AIDS in China: The Amity Foundation

The Spread of AIDS in China
The first AIDS case in China was reported in 1985. The following years witnessed rapid growth of the HIV-positive population. Geographically, HIV-positive cases have now been reported in each and every one of the thirty-one provinces, autonomous regions and municipalities of mainland China. By the end of 2003, the total number of HIV-positive people reached 840,000, with about 80,000 people having developed full-blown AIDS. According to figures released by the government, the HIV-positive population was 1.04 million by the end of 2003, increasing at a yearly rate of thirty percent. The worst estimates put the number of infected people at ten million by 2010. The China Daily reported recently that now China agrees with this prediction.

Phases of AIDS Epidemic
The first phase (1985-1988) was characterized by a small number of “imported cases,” mainly foreigners or overseas Chinese. The second phase (1989-1993) can be described as a limited epidemic. It started in October 1989 when 146 drug users in southwestern Yunnan Province were tested positive for HIV. At the same time, a small number of HIV infections were reported among STD [Sexually Transmitted Disease] patients, sex-workers and laborers returning from overseas. The third phase started in late 1994 when HIV transmission spread beyond Yunnan Province. The national figure for HIV infection grew dramatically with a considerable number of cases reported among drug users and commercial plasma donors from various regions. Increasing numbers of drug-related HIV infections were reported in the provinces of Sichuan, Xinjiang and Guangxi. At the same time, HIV infection through sexual contact increased.

The Challenge Ahead
All indications have pointed to the fact that China is undergoing a major epidemic, if not a pandemic. To make things worse, the majority of HIV-positive people are in rural areas where medical services are poor. Furthermore, the routes of transmission now cover broad areas of the country. People infected with HIV come from all occupations, but many are farmers, returned migrant workers, unemployed people and businessmen. Young adults account for the majority of the infections: 56.9% of reported HIV carriers are between twenty and twenty-nine years of age, and 24.1% are between thirty and thirty-nine. Males outnumber females three to one.

The leading cause is believed to be blood transmission, which, including infected drug users, constitutes 72.6% of reported HIV-positive cases. With prostitution and the practice of having mistresses spreading across the country, heterosexual contact is now the second main cause, reaching 8.4%. Mother-to-child transmission constitutes 0.3%. There are still 18.7% of the infected that contracted the disease through unknown channels. Other factors contributing to the spread of HIV/AIDS are a huge population of more than one hundred million migrant workers and standards of sterilization and professionalism that are inferior at some blood donation sites and medical centers.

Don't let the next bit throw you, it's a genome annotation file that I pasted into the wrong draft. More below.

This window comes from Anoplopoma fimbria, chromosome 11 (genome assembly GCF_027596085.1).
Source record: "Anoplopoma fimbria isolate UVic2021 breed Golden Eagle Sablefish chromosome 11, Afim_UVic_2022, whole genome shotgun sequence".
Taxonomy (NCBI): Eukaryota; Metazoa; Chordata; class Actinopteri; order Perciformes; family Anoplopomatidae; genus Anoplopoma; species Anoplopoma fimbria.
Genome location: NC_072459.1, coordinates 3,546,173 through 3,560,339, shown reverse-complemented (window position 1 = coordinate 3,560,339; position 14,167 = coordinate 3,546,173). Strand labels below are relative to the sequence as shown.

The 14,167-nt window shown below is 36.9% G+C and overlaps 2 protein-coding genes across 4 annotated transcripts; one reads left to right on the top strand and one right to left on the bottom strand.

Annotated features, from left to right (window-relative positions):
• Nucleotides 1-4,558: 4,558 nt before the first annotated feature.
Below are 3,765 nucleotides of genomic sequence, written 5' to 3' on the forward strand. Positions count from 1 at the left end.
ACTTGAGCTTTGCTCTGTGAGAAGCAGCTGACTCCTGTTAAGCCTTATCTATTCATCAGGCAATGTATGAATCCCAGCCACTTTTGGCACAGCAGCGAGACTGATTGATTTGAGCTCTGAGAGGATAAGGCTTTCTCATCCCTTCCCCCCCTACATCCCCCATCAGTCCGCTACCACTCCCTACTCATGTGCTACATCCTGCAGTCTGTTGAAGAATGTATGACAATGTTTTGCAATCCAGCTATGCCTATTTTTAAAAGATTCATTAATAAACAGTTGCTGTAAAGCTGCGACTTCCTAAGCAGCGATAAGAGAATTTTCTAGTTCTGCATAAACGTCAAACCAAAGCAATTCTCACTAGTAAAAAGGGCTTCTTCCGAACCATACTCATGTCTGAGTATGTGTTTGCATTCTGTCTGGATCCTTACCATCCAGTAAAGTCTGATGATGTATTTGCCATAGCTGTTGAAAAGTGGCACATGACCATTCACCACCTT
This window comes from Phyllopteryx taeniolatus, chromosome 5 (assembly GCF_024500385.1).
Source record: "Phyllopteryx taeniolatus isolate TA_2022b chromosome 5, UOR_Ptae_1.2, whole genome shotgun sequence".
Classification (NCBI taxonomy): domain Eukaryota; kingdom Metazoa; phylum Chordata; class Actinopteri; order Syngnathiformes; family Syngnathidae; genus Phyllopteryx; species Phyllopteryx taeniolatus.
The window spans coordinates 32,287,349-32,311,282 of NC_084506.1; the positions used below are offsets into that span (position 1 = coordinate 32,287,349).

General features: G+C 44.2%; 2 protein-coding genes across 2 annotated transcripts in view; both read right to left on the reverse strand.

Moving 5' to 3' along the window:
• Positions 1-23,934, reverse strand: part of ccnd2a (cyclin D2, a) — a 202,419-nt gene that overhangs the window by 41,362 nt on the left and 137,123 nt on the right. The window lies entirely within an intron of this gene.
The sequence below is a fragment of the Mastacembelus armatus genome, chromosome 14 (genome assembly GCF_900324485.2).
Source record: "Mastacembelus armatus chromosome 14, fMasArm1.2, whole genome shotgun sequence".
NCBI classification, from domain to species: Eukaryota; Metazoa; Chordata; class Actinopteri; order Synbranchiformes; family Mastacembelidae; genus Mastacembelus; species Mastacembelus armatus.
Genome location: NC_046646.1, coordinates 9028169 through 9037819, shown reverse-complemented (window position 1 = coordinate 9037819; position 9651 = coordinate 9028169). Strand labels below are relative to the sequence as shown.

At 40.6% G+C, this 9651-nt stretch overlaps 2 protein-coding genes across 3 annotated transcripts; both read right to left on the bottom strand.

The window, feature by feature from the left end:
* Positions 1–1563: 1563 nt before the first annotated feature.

There has been an ignorance on the part of the government, both central and local, to the social, economic and political impact of the disease. Local governments have opted for covering up epidemics that stemmed from careless practices by illegal blood collection centers. There has been a lack of funds and a lack of initiative in raising the public’s awareness.

The epidemic is at the brink of spreading from high-risk groups (drug users, illegal blood donors and prostitutes) to common people. We have reached the point of desperately needing effective prevention and control work to avert further tragedy. Yet, in rural areas where the great majority of the infected population is located, there are only sub-standard health services available. The worst affected areas are Yunnan, Xinjiang, Guangdong, Guangxi, Henan and Sichuan. Nearly eighty percent of those infected have been not able to get necessary medical treatment.

The Chinese government has put forth a five-year plan (2001-2005) and an action program (2001-2010) to combat HIV/AIDS. It also has, since late last year, convened several nationwide conferences to call on government departments at various levels to grasp the unique opportunity to curb HIV/AIDS. Several documents have also been issued by the central government to step up efforts in mobilizing resources, including those from NGOs (Non-Governmental Organizations), to fight against the disease. (Source: The Amity Foundation).